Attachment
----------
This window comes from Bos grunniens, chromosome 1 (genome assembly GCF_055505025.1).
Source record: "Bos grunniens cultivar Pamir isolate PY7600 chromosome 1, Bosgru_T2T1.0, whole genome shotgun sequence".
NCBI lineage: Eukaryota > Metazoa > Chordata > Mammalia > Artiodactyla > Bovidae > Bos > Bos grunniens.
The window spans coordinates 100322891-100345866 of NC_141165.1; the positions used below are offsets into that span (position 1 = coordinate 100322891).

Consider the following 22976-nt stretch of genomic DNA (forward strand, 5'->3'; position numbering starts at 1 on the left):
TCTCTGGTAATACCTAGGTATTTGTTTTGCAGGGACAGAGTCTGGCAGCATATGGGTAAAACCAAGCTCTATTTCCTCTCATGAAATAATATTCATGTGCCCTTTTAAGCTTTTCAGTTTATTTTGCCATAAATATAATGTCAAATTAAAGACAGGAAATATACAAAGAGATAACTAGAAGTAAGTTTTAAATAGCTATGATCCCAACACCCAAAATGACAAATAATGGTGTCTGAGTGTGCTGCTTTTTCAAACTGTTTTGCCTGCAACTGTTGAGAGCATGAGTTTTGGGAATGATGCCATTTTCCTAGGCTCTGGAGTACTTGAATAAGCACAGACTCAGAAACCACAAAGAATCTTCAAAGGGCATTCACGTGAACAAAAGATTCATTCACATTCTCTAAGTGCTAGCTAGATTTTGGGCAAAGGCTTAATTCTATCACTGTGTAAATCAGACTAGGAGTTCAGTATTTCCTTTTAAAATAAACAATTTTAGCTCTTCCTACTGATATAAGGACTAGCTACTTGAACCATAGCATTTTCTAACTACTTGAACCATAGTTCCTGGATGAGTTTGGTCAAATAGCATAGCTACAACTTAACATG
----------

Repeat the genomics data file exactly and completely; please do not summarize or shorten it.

This window comes from Bos grunniens, chromosome 1 (genome assembly GCF_055505025.1).
Source record: "Bos grunniens cultivar Pamir isolate PY7600 chromosome 1, Bosgru_T2T1.0, whole genome shotgun sequence".
NCBI lineage: Eukaryota > Metazoa > Chordata > Mammalia > Artiodactyla > Bovidae > Bos > Bos grunniens.
The window spans coordinates 100322891-100345866 of NC_141165.1; the positions used below are offsets into that span (position 1 = coordinate 100322891).

Consider the following 22976-nt stretch of genomic DNA (forward strand, 5'->3'; position numbering starts at 1 on the left):
TCTCTGGTAATACCTAGGTATTTGTTTTGCAGGGACAGAGTCTGGCAGCATATGGGTAAAACCAAGCTCTATTTCCTCTCATGAAATAATATTCATGTGCCCTTTTAAGCTTTTCAGTTTATTTTGCCATAAATATAATGTCAAATTAAAGACAGGAAATATACAAAGAGATAACTAGAAGTAAGTTTTAAATAGCTATGATCCCAACACCCAAAATGACAAATAATGGTGTCTGAGTGTGCTGCTTTTTCAAACTGTTTTGCCTGCAACTGTTGAGAGCATGAGTTTTGGGAATGATGCCATTTTCCTAGGCTCTGGAGTACTTGAATAAGCACAGACTCAGAAACCACAAAGAATCTTCAAAGGGCATTCACGTGAACAAAAGATTCATTCACATTCTCTAAGTGCTAGCTAGATTTTGGGCAAAGGCTTAATTCTATCACTGTGTAAATCAGACTAGGAGTTCAGTATTTCCTTTTAAAATAAACAATTTTAGCTCTTCCTACTGATATAAGGACTAGCTACTTGAACCATAGCATTTTCTAACTACTTGAACCATAGTTCCTGGATGAGTTTGGTCAAATAGCATAGCTACAACTTAACATG